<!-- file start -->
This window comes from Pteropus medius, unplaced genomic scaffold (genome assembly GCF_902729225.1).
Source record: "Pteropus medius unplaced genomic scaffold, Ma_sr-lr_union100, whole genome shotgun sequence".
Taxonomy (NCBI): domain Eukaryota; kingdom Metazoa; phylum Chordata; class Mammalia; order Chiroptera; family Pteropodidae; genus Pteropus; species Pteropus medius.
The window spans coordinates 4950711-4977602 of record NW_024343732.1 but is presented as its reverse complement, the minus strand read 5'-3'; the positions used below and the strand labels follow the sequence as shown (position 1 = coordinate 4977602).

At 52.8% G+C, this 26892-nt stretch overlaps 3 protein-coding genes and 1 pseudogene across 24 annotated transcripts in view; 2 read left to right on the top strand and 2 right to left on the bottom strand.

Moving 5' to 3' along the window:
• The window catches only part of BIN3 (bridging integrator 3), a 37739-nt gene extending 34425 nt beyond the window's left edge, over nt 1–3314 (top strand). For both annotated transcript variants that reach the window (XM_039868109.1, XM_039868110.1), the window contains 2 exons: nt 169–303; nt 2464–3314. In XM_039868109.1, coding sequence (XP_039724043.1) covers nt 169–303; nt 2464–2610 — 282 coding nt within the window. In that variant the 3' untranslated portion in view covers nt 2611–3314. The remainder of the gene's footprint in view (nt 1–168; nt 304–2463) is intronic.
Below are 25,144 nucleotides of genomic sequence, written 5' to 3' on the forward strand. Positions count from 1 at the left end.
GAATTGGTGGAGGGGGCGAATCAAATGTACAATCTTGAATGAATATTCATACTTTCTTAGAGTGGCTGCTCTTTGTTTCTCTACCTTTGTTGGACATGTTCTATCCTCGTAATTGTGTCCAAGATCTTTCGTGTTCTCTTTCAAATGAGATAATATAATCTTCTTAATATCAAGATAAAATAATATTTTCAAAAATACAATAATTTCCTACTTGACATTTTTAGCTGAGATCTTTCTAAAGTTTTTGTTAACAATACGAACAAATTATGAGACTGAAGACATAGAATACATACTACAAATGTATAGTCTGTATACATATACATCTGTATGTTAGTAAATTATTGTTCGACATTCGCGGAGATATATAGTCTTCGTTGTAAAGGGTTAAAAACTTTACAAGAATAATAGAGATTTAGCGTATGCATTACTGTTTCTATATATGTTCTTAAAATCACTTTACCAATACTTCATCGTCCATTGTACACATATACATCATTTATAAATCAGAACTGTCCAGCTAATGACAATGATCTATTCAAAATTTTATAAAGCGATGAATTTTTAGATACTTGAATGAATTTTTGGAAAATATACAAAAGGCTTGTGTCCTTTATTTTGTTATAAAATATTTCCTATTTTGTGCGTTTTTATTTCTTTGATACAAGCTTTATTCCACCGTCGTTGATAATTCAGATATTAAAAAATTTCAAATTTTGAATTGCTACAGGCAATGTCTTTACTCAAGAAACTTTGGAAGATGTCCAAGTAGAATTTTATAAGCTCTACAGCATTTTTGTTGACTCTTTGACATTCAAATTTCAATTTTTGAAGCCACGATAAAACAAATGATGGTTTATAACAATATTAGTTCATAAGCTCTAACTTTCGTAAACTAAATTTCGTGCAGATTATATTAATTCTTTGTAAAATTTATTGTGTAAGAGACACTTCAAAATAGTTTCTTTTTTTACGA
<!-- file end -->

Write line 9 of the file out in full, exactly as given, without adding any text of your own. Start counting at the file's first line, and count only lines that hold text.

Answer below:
GAATTGGTGGAGGGGGCGAATCAAATGTACAATCTTGAATGAATATTCATACTTTCTTAGAGTGGCTGCTCTTTGTTTCTCTACCTTTGTTGGACATGTTCTATCCTCGTAATTGTGTCCAAGATCTTTCGTGTTCTCTTTCAAATGAGATAATATAATCTTCTTAATATCAAGATAAAATAATATTTTCAAAAATACAATAATTTCCTACTTGACATTTTTAGCTGAGATCTTTCTAAAGTTTTTGTTAACAATACGAACAAATTATGAGACTGAAGACATAGAATACATACTACAAATGTATAGTCTGTATACATATACATCTGTATGTTAGTAAATTATTGTTCGACATTCGCGGAGATATATAGTCTTCGTTGTAAAGGGTTAAAAACTTTACAAGAATAATAGAGATTTAGCGTATGCATTACTGTTTCTATATATGTTCTTAAAATCACTTTACCAATACTTCATCGTCCATTGTACACATATACATCATTTATAAATCAGAACTGTCCAGCTAATGACAATGATCTATTCAAAATTTTATAAAGCGATGAATTTTTAGATACTTGAATGAATTTTTGGAAAATATACAAAAGGCTTGTGTCCTTTATTTTGTTATAAAATATTTCCTATTTTGTGCGTTTTTATTTCTTTGATACAAGCTTTATTCCACCGTCGTTGATAATTCAGATATTAAAAAATTTCAAATTTTGAATTGCTACAGGCAATGTCTTTACTCAAGAAACTTTGGAAGATGTCCAAGTAGAATTTTATAAGCTCTACAGCATTTTTGTTGACTCTTTGACATTCAAATTTCAATTTTTGAAGCCACGATAAAACAAATGATGGTTTATAACAATATTAGTTCATAAGCTCTAACTTTCGTAAACTAAATTTCGTGCAGATTATATTAATTCTTTGTAAAATTTATTGTGTAAGAGACACTTCAAAATAGTTTCTTTTTTTACGA